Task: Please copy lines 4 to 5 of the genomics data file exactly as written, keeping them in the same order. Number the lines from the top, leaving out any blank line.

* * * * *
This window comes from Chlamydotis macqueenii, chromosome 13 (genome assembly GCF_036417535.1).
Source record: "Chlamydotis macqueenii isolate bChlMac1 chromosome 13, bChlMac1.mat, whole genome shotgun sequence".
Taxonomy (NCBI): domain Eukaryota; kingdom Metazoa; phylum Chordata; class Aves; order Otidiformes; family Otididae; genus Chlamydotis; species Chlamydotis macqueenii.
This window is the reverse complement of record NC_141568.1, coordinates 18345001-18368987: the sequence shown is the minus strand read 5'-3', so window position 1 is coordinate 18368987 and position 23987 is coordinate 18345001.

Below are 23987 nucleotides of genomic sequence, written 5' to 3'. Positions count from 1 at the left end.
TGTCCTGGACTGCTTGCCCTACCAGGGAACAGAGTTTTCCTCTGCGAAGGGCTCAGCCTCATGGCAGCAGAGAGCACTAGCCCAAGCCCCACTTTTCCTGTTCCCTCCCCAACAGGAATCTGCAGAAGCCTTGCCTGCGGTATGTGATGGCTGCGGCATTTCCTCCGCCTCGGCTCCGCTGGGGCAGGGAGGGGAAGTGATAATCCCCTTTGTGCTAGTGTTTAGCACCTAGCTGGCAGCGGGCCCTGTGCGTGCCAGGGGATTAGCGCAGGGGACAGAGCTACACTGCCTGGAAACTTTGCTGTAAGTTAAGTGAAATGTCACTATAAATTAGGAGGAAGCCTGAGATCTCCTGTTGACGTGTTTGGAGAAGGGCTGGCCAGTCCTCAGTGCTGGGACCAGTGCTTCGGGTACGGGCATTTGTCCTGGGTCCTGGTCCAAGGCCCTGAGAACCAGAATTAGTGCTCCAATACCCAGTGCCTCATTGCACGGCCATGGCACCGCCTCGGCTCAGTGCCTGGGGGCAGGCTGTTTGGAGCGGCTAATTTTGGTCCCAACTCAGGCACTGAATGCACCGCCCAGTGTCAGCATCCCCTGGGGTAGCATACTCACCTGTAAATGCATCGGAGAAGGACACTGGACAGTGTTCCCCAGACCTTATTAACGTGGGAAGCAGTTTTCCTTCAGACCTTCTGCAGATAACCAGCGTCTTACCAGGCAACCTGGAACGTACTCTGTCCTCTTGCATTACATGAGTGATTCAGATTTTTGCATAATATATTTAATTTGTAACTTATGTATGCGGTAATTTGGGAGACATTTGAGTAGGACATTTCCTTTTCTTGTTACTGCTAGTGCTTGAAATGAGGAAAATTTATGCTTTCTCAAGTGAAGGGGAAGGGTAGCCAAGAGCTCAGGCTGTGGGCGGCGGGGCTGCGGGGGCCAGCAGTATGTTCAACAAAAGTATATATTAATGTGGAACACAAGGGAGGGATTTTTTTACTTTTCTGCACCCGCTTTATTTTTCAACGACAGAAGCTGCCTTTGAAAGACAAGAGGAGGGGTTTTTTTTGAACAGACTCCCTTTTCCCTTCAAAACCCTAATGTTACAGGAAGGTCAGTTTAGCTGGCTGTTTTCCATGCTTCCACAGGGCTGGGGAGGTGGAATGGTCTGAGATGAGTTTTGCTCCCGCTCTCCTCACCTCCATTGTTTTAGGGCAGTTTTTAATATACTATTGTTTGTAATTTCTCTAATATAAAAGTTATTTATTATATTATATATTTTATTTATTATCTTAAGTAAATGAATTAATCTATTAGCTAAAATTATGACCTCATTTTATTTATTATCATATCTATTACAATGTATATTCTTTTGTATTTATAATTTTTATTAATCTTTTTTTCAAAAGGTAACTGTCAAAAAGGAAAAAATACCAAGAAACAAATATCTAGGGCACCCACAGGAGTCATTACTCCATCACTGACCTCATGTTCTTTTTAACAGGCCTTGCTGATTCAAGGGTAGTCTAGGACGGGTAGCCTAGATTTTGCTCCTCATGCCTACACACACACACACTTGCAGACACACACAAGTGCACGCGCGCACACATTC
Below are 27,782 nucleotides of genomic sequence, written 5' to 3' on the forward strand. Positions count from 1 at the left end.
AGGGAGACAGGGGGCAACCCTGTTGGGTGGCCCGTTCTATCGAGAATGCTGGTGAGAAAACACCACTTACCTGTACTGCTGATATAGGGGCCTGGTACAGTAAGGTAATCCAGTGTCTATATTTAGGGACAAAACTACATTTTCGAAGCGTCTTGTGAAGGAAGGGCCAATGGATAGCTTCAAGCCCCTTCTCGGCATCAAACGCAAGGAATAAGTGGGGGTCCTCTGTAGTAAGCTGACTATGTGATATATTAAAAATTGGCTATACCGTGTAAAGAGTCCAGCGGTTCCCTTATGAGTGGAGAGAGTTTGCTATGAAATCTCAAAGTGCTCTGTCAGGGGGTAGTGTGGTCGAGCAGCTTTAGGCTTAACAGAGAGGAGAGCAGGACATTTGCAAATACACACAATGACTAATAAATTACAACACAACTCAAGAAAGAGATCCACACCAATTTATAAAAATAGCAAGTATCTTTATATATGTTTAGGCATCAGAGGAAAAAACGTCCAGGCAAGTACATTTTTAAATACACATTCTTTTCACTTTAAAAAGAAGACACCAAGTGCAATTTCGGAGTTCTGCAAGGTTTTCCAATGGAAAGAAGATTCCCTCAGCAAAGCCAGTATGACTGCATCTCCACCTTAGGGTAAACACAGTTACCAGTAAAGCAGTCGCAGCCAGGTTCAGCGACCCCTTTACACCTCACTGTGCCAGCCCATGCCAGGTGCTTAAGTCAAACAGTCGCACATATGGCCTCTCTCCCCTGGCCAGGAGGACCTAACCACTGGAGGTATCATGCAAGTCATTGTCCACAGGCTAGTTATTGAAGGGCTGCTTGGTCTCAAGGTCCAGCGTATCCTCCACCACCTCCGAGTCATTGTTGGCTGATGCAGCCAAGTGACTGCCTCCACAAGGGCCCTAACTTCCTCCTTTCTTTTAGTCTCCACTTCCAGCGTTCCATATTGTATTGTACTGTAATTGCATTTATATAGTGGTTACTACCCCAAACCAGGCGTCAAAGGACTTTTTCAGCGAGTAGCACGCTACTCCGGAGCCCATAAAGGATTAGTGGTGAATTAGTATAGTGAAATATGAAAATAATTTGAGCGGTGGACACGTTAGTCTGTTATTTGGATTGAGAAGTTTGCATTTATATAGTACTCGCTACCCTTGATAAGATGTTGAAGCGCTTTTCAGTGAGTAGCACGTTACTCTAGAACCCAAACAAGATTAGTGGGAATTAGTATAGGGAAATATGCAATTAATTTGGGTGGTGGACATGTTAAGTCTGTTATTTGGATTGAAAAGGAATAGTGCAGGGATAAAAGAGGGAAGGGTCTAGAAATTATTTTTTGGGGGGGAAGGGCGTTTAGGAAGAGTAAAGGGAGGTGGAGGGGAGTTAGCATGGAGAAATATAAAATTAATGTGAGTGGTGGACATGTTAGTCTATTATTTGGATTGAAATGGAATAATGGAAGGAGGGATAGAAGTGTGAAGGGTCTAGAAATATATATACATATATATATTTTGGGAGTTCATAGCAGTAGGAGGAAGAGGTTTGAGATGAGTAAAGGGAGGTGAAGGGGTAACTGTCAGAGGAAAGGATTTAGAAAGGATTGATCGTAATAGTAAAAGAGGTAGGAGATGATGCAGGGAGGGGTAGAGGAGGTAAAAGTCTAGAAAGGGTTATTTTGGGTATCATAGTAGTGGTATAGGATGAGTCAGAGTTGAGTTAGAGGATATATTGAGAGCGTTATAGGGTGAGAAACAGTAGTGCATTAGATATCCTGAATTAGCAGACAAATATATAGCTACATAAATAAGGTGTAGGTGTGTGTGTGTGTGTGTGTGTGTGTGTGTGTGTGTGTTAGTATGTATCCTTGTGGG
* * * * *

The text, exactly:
This window is the reverse complement of record NC_141568.1, coordinates 18345001-18368987: the sequence shown is the minus strand read 5'-3', so window position 1 is coordinate 18368987 and position 23987 is coordinate 18345001.

Below are 23987 nucleotides of genomic sequence, written 5' to 3'. Positions count from 1 at the left end.